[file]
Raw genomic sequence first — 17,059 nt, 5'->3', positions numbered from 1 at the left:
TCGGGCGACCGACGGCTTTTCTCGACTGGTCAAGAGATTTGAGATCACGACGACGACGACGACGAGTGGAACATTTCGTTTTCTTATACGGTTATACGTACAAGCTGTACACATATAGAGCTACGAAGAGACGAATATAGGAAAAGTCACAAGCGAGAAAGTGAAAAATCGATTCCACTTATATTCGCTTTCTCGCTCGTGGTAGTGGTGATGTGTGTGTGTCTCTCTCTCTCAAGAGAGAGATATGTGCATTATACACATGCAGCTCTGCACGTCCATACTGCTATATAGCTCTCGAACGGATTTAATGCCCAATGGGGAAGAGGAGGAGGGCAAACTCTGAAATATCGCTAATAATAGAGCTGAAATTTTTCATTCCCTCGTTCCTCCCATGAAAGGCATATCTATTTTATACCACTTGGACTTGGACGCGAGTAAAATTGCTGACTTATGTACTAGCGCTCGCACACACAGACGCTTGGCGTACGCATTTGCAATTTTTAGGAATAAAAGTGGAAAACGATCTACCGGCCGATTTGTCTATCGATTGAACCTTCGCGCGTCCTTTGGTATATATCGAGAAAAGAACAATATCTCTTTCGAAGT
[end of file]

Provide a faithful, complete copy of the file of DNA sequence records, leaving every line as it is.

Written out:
Raw genomic sequence first — 17,059 nt, 5'->3', positions numbered from 1 at the left:
TCGGGCGACCGACGGCTTTTCTCGACTGGTCAAGAGATTTGAGATCACGACGACGACGACGACGAGTGGAACATTTCGTTTTCTTATACGGTTATACGTACAAGCTGTACACATATAGAGCTACGAAGAGACGAATATAGGAAAAGTCACAAGCGAGAAAGTGAAAAATCGATTCCACTTATATTCGCTTTCTCGCTCGTGGTAGTGGTGATGTGTGTGTGTCTCTCTCTCTCAAGAGAGAGATATGTGCATTATACACATGCAGCTCTGCACGTCCATACTGCTATATAGCTCTCGAACGGATTTAATGCCCAATGGGGAAGAGGAGGAGGGCAAACTCTGAAATATCGCTAATAATAGAGCTGAAATTTTTCATTCCCTCGTTCCTCCCATGAAAGGCATATCTATTTTATACCACTTGGACTTGGACGCGAGTAAAATTGCTGACTTATGTACTAGCGCTCGCACACACAGACGCTTGGCGTACGCATTTGCAATTTTTAGGAATAAAAGTGGAAAACGATCTACCGGCCGATTTGTCTATCGATTGAACCTTCGCGCGTCCTTTGGTATATATCGAGAAAAGAACAATATCTCTTTCGAAGT